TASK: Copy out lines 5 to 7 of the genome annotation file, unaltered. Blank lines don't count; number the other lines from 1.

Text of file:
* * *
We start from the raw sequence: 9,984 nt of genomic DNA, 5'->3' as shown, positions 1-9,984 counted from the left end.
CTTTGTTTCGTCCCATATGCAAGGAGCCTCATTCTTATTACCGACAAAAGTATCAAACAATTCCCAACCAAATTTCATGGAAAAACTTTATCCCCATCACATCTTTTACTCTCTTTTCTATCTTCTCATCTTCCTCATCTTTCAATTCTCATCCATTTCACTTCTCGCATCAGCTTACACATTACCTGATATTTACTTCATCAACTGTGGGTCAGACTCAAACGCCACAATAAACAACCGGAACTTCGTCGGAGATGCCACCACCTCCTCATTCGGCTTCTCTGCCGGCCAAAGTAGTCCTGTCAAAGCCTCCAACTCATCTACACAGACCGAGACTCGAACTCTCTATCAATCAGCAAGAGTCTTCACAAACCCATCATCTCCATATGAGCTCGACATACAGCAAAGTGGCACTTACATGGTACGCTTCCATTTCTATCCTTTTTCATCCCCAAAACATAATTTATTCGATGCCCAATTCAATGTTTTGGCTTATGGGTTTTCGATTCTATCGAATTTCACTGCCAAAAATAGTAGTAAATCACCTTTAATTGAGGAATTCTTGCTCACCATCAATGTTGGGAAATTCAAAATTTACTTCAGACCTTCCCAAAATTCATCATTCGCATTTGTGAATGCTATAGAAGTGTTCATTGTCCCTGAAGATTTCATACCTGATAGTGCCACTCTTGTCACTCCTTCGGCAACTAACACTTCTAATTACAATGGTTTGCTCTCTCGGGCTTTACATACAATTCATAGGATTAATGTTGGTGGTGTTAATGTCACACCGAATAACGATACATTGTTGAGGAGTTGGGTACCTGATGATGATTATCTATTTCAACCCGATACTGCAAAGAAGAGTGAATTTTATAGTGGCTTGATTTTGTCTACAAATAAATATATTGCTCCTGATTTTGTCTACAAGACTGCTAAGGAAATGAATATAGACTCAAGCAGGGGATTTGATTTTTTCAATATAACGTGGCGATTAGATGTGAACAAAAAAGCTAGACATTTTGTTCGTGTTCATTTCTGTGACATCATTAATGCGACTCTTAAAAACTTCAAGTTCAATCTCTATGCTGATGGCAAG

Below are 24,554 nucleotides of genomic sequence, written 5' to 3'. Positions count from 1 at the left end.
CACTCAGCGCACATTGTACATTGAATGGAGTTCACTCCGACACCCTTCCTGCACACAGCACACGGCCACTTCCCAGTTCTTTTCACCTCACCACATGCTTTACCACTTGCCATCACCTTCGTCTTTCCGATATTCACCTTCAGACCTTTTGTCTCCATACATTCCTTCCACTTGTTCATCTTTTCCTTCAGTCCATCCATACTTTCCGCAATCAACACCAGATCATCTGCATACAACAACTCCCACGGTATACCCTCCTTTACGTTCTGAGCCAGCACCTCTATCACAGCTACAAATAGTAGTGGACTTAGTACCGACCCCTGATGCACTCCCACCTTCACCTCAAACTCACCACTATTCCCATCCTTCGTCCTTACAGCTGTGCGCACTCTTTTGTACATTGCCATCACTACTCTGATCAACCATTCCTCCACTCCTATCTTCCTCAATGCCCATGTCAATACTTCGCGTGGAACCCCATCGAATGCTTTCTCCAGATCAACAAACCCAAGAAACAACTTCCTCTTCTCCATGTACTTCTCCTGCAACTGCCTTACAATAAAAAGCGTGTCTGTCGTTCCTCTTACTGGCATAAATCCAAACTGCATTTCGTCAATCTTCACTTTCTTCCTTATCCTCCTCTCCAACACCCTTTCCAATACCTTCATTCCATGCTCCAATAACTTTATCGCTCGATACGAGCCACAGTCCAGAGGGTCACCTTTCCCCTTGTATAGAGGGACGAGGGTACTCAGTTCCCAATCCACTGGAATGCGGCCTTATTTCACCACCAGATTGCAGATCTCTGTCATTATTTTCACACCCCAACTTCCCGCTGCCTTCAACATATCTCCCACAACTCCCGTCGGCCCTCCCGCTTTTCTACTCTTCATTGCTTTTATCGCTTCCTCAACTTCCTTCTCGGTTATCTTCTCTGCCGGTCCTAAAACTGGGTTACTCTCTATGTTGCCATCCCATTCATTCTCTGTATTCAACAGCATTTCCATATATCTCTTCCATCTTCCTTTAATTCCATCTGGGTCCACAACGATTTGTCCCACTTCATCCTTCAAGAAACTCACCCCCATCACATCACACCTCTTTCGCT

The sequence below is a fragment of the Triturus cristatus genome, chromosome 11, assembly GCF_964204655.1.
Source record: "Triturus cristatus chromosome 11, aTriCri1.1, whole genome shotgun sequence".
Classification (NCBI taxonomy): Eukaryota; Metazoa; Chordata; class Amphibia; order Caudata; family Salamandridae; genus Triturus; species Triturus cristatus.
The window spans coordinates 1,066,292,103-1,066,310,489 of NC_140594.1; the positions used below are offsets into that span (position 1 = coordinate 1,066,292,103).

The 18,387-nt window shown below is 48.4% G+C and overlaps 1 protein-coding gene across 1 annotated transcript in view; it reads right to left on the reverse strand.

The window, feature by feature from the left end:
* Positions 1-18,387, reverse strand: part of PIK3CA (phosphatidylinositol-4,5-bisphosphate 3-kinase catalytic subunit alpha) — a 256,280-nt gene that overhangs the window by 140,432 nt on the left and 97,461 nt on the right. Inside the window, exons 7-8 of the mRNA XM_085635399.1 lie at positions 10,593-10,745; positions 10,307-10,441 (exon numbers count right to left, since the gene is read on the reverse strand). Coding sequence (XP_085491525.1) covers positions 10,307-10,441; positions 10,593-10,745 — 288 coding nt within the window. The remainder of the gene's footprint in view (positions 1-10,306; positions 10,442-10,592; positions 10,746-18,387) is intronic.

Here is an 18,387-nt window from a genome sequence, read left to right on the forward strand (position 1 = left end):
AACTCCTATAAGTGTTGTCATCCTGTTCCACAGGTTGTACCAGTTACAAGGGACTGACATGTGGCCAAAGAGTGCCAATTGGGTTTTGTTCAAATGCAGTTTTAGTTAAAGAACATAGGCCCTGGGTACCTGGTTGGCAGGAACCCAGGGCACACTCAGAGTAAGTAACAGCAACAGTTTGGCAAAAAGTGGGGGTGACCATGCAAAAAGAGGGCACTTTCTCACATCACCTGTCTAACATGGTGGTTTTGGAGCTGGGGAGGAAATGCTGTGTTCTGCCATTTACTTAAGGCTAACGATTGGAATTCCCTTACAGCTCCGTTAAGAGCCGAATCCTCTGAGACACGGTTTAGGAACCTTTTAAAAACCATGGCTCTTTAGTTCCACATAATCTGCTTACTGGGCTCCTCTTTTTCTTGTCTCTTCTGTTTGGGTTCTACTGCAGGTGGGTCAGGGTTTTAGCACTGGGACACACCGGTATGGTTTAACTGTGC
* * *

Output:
The sequence below is a fragment of the Triturus cristatus genome, chromosome 11, assembly GCF_964204655.1.
Source record: "Triturus cristatus chromosome 11, aTriCri1.1, whole genome shotgun sequence".
Classification (NCBI taxonomy): Eukaryota; Metazoa; Chordata; class Amphibia; order Caudata; family Salamandridae; genus Triturus; species Triturus cristatus.